EN: You wrote, directed, and acted in this film. Which role was the most challenging and why?

VB: I love writing, but it often ends up being the most difficult emotionally because it’s fundamentally a solitary activity. At the end of the day though, it’s all creating, and it all takes a certain amount of energy, dedication, and risk-taking. To be honest, none of it ends up feeling challenging or like work, because I love it all so much and I’m just really thankful to get to do it.

EN: If you had a chance to work with a famous director or actor, who would it be and why?

VB: Meryl Streep. Because she’s perfect. Aaahhh …..  she’s so perfect. I would love to work with her either as an actor or a director. Basically I just want to be in the same room as her so I can breathe the same air.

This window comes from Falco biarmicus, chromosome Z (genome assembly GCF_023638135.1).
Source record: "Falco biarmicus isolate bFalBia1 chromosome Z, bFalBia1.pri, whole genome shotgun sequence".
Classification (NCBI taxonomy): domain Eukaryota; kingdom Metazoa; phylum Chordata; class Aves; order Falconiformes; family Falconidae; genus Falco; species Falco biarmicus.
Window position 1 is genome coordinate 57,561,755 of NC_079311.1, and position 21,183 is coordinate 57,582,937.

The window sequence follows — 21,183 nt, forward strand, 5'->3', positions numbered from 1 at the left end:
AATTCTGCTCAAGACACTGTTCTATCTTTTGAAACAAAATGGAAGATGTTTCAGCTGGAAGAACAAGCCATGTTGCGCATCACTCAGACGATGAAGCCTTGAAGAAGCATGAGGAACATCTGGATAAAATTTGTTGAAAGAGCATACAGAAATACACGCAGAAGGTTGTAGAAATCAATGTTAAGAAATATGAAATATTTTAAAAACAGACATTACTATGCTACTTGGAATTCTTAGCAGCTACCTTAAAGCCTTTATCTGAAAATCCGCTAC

EN: What message do you want the audience to take away from this film?

VB: I would love for the audience to leave the theatre feeling more forgiving, more willing to accept apologies. I would also love for them to leave feeling motivated to apologize. Finally, I want the audience to take away the sense that we all have things that we’re  trying to fix about ourselves, things that we’re working on every day. You never know what  demons someone is fighting, what secret mistakes they’re trying to overcome.

EN: What’s your next project?

VB: I’m currently adapting a young adult novel called “The Summer of Naked Swim Parties,” which I’m also attached to direct. It’s set in 1970s Santa Barbara (which is coincidentally my hometown), and it’s a female sexual coming-of-age story. It’s both funny and sad, and I’m excited to work on a project that has so much heart and is so relatable for many women. [TAOMR]

Lola’s Last Letter 

Director: Valerie Brandy